Meanwhile, I’d like to offer some tips that may help you achieve the “high engagement” that can help you better connect with clients.

it's all about relationships

Every social media profile doesn’t have to sound the same.

I was leading a workshop last November at ABX (Architecture Boston Expo) on “Writing the Dreaded ‘About Us’ ” page on websites and social media. I say “dreaded” because so many architects I’ve talked to just don’t know where to begin. “Why can’t potential clients understand who we are by simply looking at our Portfolio page?” they wonder. “Why do they need all the verbiage to go with it?”

Well, that would be nice, but not everyone responds to visuals in the same way. Words can play an important supporting role. Everyone in the workshop agreed and we set to work, creating profiles using various prompts (Why is architecture important? Why is it important now? Why is it important that you are doing it?).

Then one architect spoke up, his face in a knot of exasperation. “Every firm’s profile reads exactly the same, including ours,” he said. “Everyone claims that ‘we do a great job of listening to our clients.’ I’d like to see an architecture firm say ‘We could care less about what our clients want. We just do our own thing and we get a lot of awards for doing it.’ ”

This brought a chuckle and more than a few nods of recognition. So here’s the Tip, our first in this Graphisoft series.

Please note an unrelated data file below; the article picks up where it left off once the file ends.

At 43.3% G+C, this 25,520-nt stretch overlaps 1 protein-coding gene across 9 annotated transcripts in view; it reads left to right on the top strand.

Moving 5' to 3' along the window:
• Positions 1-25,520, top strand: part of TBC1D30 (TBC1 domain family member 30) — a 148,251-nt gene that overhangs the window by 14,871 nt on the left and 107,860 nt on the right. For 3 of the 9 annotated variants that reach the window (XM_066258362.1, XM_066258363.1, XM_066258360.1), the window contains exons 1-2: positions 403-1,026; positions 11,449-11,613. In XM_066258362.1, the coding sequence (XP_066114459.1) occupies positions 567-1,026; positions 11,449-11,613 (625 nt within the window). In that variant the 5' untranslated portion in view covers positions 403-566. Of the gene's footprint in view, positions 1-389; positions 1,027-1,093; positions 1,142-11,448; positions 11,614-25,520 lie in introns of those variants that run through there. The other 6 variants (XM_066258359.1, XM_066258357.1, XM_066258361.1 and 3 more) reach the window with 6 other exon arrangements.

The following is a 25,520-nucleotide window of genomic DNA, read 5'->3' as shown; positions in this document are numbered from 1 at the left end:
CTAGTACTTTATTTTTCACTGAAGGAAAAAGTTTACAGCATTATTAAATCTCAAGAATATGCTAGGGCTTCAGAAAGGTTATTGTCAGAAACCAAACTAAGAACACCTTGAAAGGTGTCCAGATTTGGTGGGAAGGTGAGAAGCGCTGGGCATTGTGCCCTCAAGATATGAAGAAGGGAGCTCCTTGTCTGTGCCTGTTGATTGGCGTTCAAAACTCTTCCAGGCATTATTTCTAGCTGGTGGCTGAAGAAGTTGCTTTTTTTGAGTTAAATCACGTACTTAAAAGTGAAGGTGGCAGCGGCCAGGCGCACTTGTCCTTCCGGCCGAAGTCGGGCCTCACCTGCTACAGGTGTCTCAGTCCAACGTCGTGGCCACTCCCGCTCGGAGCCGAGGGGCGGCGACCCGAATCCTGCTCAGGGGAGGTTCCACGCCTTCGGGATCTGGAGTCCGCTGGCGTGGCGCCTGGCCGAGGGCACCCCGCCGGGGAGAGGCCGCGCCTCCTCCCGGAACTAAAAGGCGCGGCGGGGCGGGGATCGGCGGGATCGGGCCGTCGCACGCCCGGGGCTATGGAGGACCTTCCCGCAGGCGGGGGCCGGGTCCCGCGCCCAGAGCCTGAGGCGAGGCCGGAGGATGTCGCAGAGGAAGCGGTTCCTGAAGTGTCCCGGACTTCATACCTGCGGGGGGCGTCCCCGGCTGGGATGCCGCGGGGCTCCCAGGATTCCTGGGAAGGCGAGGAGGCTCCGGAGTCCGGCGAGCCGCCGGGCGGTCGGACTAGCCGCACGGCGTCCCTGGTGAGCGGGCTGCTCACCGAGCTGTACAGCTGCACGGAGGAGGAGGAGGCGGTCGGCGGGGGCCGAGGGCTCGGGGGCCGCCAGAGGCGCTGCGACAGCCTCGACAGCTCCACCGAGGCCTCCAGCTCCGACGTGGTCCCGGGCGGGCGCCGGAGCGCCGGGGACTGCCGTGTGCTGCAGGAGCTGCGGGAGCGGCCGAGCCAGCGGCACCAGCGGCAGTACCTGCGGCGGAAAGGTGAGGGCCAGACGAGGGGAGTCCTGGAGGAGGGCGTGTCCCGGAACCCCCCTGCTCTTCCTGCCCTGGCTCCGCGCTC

• Writing in your profile that you are committed to ‘listening to our clients’ is a fine claim, but kind of vanilla. Writing that you ‘listen to our clients and here’s how’ is a far more engaging proposition.
  • Go on to tell a story that illustrates how you do this listening. Surely, there’s more than one way, and that would be good to know, too.
  • For example, I once interviewed an architect specializing in mega yachts who makes it a practice to live with his clients for a week, before anything else, just socializing, taking voluminous notes all the while. He could tell some stories about that on his profile.
  • Architects with other specialties will plant themselves in a competing high-rise for a week, a failing mall, or a cramped campus building, just to better understand what their client is saying, to really listen. Let’s hear more about that.
  • Still, other architects go through clothes closets, visit business associates, and accompany their clients on road trips to other countries to get ideas and inspiration. It could be very engaging to read about some of those exercises in the act of listening.
  • Whether I’m a corporation or a mere mortal, if I read these true accounts of really listening, I would come away with the feeling that yes, I am now convinced this firm does what it claims to do.

It may sound almost too simplistic. And yet, relating an anecdote not only distinguishes your firm from all the others out there, it also establishes a human connection with the reader (i.e.: potential client).

We listen to our clients and here are some of the ways we do it. I encourage you to try this approach in your LinkedIn or Facebook profile and just see how it feels, how it engages the public and your potential clientele.

© Louis Postel 2017, first published by Graphisoft USA